Marketers are jumping on the green-car movement and the gears are audibly grinding over what counts as a "hybrid vehicle."
First applied to small sedans emphasizing fuel economy, the term is now blithely used to encompass a vast array of trucks, SUVs and luxury cars that in some cases offer only modest fuel savings over traditional vehicles, some critics charge. (Wired News)
It should be a simple technical matter what qualifies as a "hybrid". Perhaps where the education needs to be is that a hybrid automobile is not necessarily efficient or "green". Driving an unnecessarily oversized SUV is never "green", no matter what technology it uses, because you could always save more resources by applying that same technology to a smaller, more modest automobile.
According to UCS, the upcoming 2007 Saturn Vue Green Line SUV along with the GMC Sierra and Chevy Silverado hybrids, make claims that are "hollow" and classify them as "mild hybrids" that should not be considered the same class of vehicles.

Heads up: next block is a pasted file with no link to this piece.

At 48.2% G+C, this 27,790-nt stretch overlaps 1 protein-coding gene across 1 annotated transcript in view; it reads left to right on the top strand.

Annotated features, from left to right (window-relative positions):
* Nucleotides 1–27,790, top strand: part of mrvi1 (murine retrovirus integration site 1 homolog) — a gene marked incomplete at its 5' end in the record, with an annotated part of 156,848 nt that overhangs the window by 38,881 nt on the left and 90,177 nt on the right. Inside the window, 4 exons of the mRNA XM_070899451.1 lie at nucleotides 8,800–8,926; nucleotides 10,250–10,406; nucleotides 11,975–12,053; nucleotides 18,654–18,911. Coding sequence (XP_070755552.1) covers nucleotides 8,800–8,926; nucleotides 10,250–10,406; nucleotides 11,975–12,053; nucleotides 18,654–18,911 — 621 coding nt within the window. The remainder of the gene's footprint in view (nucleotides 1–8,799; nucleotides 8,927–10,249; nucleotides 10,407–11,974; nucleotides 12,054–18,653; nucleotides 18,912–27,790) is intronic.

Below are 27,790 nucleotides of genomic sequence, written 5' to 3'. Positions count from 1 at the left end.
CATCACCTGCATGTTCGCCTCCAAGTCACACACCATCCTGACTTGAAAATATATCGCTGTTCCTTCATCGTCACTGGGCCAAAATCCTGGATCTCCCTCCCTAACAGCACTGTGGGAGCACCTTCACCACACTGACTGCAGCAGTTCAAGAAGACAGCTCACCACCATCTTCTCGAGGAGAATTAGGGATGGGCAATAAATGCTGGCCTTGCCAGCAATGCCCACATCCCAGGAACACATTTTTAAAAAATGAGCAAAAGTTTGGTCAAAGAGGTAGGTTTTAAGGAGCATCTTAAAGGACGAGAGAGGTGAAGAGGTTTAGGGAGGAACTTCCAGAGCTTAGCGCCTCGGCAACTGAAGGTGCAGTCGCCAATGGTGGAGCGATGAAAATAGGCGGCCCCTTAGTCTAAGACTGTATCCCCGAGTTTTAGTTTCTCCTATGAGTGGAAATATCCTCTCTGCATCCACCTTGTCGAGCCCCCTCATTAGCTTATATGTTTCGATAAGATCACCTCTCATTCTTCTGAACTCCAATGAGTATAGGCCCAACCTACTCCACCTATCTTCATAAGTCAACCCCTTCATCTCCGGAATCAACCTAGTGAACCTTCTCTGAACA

Nathanson said that while the Saturn Vue hybrid includes useful fuel-saving features such as deactivating cylinders when not in use and shutting off the engine while idling, a hybrid should include a battery with a minimum of 60 volts of power. By way of comparison, the Saturn hybrid's batteries (produced by Ovonics' subsidiary Cobasys) are rated at 36 volts, while the Toyota Camry hybrid includes 244-volt batteries.
While hybrid vehicles from Honda, Toyota, Ford and Lexus include battery packs that can recover substantial amounts of energy from the braking system (known as regenerative braking), the Saturn hybrid battery pack "doesn't have sufficient power to provide an assist to the engine," according to Nathanson.
For more information about Hybrids, you can go to the HybridCenter web site.